August 19, 2016

Putting the student centered approach to work

As a nascent democracy, Myanmar is in desperate need of people who are energetic, resourceful and dynamic. Decades of poor management has left the country’s education system in tatters. Let bygones be bygones. This situation is not without a cure.
For our education system to move forward and keep abreast of international standards, all stakeholders must come together to play an active role in creating an education environment where teachers teach and train as students learn and practice. In other words, schools should offer a challenging and stimulating environment in which learning is interesting and teaching is gripping.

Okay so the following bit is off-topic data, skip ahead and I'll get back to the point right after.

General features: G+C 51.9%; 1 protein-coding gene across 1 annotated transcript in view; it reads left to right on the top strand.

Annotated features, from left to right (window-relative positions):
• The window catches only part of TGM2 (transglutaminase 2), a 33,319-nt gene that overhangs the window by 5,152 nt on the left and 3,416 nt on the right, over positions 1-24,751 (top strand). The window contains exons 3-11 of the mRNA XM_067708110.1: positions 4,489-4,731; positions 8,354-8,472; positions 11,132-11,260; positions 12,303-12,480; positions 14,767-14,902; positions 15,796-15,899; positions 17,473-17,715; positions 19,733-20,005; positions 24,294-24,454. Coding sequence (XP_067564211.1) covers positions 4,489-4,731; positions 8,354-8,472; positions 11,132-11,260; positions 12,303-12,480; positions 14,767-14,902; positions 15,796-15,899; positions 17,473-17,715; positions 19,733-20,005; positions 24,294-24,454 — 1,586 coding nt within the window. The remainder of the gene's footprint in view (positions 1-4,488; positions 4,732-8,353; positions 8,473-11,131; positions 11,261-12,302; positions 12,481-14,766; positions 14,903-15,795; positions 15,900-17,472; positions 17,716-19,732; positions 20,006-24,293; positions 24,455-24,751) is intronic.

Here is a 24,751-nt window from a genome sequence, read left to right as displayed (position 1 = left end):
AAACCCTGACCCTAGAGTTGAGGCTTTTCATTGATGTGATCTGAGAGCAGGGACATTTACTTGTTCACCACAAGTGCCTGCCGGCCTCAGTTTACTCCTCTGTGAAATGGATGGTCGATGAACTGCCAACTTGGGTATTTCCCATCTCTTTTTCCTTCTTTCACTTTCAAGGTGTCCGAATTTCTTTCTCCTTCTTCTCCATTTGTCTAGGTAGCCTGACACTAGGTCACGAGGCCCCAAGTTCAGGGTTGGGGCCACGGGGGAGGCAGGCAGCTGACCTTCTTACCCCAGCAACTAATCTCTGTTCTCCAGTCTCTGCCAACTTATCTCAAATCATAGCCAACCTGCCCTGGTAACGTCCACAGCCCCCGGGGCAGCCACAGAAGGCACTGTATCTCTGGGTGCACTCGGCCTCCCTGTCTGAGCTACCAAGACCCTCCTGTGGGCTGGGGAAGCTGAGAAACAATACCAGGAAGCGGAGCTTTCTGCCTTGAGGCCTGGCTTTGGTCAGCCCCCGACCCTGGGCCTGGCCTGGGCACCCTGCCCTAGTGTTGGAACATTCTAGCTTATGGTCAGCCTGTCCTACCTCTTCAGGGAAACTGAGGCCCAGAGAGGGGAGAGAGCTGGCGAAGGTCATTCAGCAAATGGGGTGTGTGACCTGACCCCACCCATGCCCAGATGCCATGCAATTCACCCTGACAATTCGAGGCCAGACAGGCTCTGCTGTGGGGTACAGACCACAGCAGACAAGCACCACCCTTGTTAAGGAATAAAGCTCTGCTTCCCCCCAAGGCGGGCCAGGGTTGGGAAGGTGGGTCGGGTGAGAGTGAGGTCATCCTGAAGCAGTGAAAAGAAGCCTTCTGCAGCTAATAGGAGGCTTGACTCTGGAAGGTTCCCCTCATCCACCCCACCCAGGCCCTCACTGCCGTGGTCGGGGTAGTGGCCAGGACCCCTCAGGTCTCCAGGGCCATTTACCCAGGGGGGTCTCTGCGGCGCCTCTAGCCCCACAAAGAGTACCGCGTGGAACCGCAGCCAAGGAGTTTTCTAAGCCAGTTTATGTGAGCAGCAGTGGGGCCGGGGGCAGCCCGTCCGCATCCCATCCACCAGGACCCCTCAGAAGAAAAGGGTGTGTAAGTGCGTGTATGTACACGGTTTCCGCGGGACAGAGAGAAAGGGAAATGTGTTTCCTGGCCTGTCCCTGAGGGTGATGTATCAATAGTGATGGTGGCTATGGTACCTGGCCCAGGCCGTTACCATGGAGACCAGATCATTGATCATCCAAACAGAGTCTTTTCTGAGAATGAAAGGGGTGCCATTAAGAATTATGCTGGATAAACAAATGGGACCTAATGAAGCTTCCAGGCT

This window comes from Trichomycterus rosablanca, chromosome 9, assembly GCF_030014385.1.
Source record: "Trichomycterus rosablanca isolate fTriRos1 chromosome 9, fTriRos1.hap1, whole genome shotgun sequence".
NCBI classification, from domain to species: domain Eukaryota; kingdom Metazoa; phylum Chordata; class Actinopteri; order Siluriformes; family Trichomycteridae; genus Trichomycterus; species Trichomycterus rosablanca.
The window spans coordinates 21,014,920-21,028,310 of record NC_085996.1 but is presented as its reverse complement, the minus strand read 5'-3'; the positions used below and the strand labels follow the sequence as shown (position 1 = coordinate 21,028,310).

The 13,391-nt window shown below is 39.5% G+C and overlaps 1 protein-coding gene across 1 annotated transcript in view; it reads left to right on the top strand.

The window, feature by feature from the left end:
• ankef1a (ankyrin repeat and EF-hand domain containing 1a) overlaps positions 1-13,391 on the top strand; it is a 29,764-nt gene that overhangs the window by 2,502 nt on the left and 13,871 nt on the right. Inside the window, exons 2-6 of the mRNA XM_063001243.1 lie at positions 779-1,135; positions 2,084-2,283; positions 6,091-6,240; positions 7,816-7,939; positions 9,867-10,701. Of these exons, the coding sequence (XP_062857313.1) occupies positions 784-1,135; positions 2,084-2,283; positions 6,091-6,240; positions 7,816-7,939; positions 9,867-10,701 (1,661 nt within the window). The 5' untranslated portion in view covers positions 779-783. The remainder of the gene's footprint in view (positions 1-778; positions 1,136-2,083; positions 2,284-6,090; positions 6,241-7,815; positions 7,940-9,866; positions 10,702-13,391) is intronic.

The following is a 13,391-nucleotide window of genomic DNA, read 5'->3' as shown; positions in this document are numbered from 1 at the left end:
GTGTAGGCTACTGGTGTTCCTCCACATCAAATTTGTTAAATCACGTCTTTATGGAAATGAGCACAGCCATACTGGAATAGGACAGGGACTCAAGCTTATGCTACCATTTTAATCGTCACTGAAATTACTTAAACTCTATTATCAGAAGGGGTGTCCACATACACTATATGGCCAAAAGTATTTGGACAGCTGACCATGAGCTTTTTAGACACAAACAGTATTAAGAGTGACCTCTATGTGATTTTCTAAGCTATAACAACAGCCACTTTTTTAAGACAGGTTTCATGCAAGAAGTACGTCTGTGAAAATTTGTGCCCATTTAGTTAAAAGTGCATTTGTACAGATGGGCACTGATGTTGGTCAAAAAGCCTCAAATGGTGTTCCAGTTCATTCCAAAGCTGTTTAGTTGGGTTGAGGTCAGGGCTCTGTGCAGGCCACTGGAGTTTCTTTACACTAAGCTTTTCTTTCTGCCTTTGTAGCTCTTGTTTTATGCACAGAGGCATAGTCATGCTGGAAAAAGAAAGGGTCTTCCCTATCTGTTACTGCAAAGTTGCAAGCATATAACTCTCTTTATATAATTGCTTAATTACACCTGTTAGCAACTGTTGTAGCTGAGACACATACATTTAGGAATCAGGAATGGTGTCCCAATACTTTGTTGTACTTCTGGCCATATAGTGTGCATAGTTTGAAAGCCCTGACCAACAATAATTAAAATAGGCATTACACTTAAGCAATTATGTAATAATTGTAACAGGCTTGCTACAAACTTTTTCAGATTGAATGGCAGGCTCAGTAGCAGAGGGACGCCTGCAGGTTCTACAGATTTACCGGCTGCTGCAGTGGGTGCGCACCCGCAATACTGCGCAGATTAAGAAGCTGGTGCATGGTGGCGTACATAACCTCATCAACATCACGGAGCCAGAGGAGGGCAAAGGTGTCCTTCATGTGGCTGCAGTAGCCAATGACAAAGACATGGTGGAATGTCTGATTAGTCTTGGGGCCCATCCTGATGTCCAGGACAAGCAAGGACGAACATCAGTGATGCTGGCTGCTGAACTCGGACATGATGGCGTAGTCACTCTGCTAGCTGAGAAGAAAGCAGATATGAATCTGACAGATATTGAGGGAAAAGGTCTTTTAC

No doubt, teachers at different levels have been familiar with the widespread use of the student-centred approach. Simply put, this approach is designed to stimulate active learning and to engage students. Still, some teachers are reluctant to adapt themselves to this trend. They might consider teaching as asking questions, correcting mistakes and grading exams. In fact, teaching is engaging students in the learning process.
It should be noted that no student will be able to develop study skills without being offered the chance to learn and practise. Therefore, teachers need to train students and help them develop these skills so as to evaluate, assess and analyse what they are learning. In fact, the learner-centred approach provides teachers and students with the missing link that encourages teamwork and enriches educational experience.


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